To establish the association between kdr mutations and phenotypic resistance, 471 female adults identified as deltamethrin resistant or deltamethrin susceptible were screened from four sampling sites using the standard WHO tube bioassay [5]. In the present study, a resistant individual was defined as a mosquito that was still alive after the 24 h recovery period, and a susceptible mosquito was defined as a mosquito that was dead after the 24 h recovery period. This screen yielded a total of 173 resistant and 298 susceptible mosquitoes from Dezhou, Jinan, Linyi and Qingdao. The phenotyped mosquitoes were genotyped for kdr mutations at the 1014 codon via direct sequencing.

Statistical analysis

The mortality rate of the larvae or adult mosquitoes exposed to insecticide was adjusted by the mortality rate of the mosquitoes in the control group (exposed to still water in larval bioassays or carrier oil-treated papers in adult bioassays), according to Abbott’s formula. For the kdr survey in multiple populations, mutation frequencies at the 1014 codon were calculated for each population. For non-synonymous mutations, a Hardy-Weinberg equilibrium test was performed using Fisher’s exact test with Bonferroni corrections to determine the heterozygote deficit in each population. For association between kdr mutations and resistance, Fisher’s exact test was performed and the odds ratio was determined for each kdr allele. Statistical analyses of differences in the larval insecticide resistance results were conducted with one-way ANOVA followed by LSD tests (homogeneity of variance: P > 0.05) or Dunnett’s T3 tests (homogeneity of variance: P < 0.05). Multivariate binary regression analysis was conducted to determine the correlation coefficient between the RR value and sampling time. Binary regression analysis was used to test associations among resistance phenotype, genotypes and populations. Statistical analyses were carried out using the SPSS software (version 19 for Windows, SPSS Inc., Chicago, USA)

The larval insecticide resistance level was evaluated by using the RR as reported by Keiding [28], Lai [29] and the WHO [30]: susceptibility (RR < 3); decreased susceptibility (RR = 3–5); low resistance (RR = 5–10); moderate resistance (RR = 10–40); high resistance (RR = 40–160); and very high resistance (RR > 160). According to the WHO [5], resistance evaluation indicators, mortality rates for the susceptible (S), suspected resistant (SR), and resistant (R) groups were identified as between 98–100%, 90–98% and < 90%, respectively.

Results

Larval insecticide resistance bioassay

The insecticide susceptibility bioassay data showed that the resistance ratio varied with location and year. Based on the WHO criteria, the Cx. p. pallens populations from Jining, Zaozhuang, Jinan and Taian showed increased resistance against deltamethrin and cypermethrin in the 2010s compared with low-level or mid-level resistance in the early 1990s (Fig. 2, Additional file 2: Table S2). Mosquito populations showed a range from susceptible to low resistance (RRacetofenate = 0.05–8.01, RRpropoxur = 2.37–8.10) to acetofenate and propoxur, and a range from decreased susceptibility to moderate resistance against DDVP (RRDDVP = 2.22–20.13). Levene’s test indicated heterogeneity of variance between groups in all samples (all P < 0.05). Welch’s (unequal variance) ANOVA was then conducted to compare means between groups (Jining: F(4,11.937) = 14.982, P < 0.001; Zaozhuang: F(4,11.798) = 3.934, P = 0.029; Jinan: F(4,8.197) = 12.788, P = 0.001; Taian: F(4,8.640) = 15.732, P = 0.001) and RR values for deltamethrin and cypermethrin were much higher than those for the other tested insecticides by Dunnett’s T3 test (Additional file 3: Table S3).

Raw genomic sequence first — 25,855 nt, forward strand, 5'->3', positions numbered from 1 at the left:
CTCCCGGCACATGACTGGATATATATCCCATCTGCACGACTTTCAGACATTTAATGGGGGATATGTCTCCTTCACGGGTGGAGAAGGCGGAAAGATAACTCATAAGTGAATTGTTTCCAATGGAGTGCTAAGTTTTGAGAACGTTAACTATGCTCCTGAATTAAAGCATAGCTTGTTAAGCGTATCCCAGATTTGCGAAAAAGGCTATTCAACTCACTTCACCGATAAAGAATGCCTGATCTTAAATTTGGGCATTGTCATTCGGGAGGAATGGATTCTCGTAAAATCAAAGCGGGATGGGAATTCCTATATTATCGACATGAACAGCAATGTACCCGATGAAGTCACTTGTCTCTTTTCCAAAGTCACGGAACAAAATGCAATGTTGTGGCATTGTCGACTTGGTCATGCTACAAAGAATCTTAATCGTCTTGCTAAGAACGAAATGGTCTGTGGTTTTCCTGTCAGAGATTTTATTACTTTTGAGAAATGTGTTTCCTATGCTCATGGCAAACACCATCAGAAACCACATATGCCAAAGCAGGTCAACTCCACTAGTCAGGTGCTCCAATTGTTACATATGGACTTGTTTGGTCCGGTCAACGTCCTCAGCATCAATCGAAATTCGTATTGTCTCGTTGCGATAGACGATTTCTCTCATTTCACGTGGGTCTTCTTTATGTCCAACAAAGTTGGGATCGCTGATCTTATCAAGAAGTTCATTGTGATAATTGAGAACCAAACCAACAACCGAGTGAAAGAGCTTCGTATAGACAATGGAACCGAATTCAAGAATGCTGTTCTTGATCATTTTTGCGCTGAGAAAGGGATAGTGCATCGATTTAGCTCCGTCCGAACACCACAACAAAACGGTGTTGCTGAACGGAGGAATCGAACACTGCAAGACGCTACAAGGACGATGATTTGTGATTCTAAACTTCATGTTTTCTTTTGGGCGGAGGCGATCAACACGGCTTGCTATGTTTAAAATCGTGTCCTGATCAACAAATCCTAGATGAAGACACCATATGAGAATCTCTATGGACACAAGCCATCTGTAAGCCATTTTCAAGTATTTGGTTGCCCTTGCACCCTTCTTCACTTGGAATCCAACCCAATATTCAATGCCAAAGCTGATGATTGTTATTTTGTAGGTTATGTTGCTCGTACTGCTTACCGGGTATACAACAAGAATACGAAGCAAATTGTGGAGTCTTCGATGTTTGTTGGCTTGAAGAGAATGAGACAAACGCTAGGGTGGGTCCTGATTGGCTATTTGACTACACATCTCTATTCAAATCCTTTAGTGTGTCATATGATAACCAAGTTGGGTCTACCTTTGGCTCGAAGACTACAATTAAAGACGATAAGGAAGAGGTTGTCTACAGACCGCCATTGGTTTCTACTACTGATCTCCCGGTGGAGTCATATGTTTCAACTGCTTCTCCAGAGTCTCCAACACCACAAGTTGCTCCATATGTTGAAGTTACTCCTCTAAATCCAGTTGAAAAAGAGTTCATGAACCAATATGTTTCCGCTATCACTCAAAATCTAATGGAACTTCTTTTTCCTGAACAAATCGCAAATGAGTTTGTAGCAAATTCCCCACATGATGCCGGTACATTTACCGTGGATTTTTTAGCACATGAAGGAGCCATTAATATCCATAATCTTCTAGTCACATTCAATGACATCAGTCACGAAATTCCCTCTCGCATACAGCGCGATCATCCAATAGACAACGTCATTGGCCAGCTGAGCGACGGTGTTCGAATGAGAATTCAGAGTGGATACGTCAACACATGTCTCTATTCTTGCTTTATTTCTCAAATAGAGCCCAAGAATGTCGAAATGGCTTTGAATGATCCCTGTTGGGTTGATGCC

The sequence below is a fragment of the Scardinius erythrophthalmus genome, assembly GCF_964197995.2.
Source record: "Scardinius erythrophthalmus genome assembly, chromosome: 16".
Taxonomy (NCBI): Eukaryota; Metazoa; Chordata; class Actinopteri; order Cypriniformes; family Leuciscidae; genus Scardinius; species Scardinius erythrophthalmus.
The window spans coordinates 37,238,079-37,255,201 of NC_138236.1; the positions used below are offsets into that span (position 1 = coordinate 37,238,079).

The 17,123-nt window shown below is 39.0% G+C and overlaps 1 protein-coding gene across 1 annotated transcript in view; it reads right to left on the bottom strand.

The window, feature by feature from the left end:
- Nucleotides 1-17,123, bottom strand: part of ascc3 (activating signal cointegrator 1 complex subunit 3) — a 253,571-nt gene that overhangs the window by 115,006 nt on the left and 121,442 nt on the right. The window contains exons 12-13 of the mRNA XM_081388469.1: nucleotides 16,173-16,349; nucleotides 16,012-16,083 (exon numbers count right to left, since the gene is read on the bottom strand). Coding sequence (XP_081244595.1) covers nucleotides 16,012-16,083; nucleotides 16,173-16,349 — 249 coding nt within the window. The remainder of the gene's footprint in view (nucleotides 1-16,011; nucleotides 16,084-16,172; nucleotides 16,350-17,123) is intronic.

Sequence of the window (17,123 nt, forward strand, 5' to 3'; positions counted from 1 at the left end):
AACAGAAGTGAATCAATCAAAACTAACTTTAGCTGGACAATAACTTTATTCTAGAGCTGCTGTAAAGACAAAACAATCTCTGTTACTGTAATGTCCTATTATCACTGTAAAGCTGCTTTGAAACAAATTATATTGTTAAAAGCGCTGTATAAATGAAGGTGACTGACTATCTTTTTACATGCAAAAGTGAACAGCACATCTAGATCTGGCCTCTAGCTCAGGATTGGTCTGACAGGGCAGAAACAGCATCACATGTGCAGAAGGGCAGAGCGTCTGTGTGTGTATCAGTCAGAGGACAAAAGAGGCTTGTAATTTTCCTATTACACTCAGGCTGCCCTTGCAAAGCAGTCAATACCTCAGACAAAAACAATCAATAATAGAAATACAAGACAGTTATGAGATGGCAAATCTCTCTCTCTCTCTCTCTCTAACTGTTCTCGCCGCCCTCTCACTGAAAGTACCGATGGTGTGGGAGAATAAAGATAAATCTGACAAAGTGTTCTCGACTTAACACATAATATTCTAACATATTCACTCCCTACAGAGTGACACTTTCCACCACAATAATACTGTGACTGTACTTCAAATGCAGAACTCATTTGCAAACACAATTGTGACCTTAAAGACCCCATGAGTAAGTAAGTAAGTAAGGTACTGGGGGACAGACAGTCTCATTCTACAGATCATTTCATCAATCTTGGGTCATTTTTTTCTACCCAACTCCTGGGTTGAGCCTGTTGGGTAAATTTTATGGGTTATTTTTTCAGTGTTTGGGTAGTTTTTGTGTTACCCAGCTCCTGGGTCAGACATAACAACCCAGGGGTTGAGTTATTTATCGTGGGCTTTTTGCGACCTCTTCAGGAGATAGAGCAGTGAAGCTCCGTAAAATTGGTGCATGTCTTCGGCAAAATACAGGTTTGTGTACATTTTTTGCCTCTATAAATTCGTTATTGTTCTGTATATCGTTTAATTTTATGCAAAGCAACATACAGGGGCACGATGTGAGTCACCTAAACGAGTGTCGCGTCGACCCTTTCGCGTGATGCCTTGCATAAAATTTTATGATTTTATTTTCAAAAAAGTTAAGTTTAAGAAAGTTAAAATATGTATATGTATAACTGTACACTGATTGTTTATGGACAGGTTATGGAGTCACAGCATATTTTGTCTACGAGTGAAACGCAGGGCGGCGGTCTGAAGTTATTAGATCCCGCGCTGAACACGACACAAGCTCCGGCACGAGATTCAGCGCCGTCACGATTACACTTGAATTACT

Fig. 2
Fig. 2

WHO standard insecticide resistance larvae bioassay from four Culex pipiens pallens populations in Shandong, China. The resistance ratio (RR) was calculated as the ratio of the wild-strain LC50/susceptible-strain LC50

In order to determine the correlation coefficient between the RR value and sampling time, multivariate binary regression analysis was conducted. Resistance against deltamethrin showed a continuous increasing trend from the 1990s until 2018, and the difference was statistically significant (Table 1, Fig. 2). Mosquito resistance against the other insecticides (DDVP, propoxur and acetofenate) remained at a consistently low level (Table 1, Fig. 2).
Table 1

Multivariate regression analysis results for the effect of sampling time on resistance ratio (RR) in larval bioassays of Culex pipiens pallens populations. RR was calculated as the ratio of the wild-strain LC50/susceptible-strain LC50

City

Insecticide

Equation

R 2

F

P

Jining

Acetofenate

y = -0.0525x + 107.7

0.056

0.296

0.609

DDVP

y = 0.1458x - 285.3

0.264

1.789

0.239

Deltamethrin

y = 4.269x - 8488

0.771

16.803

0.009*

Cypermethrin

y = 3.634x - 7209

0.726

7.956

0.067

Propoxur

y = 0.02285x - 49.89

0.018

0.0536

0.832

Zaozhuang

Acetofenate

y = -0.1283x + 260.0

0.194

1.206

0.322

DDVP

y = 0.3005x - 593.0

0.133

0.766

0.422

Deltamethrin

y = 8.260x - 16490

0.621

8.205

0.035*

Cypermethrin

y = 9.306x - 18600

0.807

12.541

0.038*

Propoxur

y = 0.1675x - 331.3

0.434

2.297

0.227

Jinan

Acetofenate

y = -0.0574x + 116.8

0.214

0.545

0.537

DDVP

y = 0.1919x - 398.4

0.135

0.622

0.475

Deltamethrin

y = 9.037x - 18030

0.786

14.721

0.019*

Cypermethrin

y = 5.838x - 11630

0.583

2.795

0.236

Propoxur

y = 0.1781x - 354.6

0.366

1.154

0.395

Taian

Acetofenate

y = -0.02741x + 55.89

0.16

0.571

0.505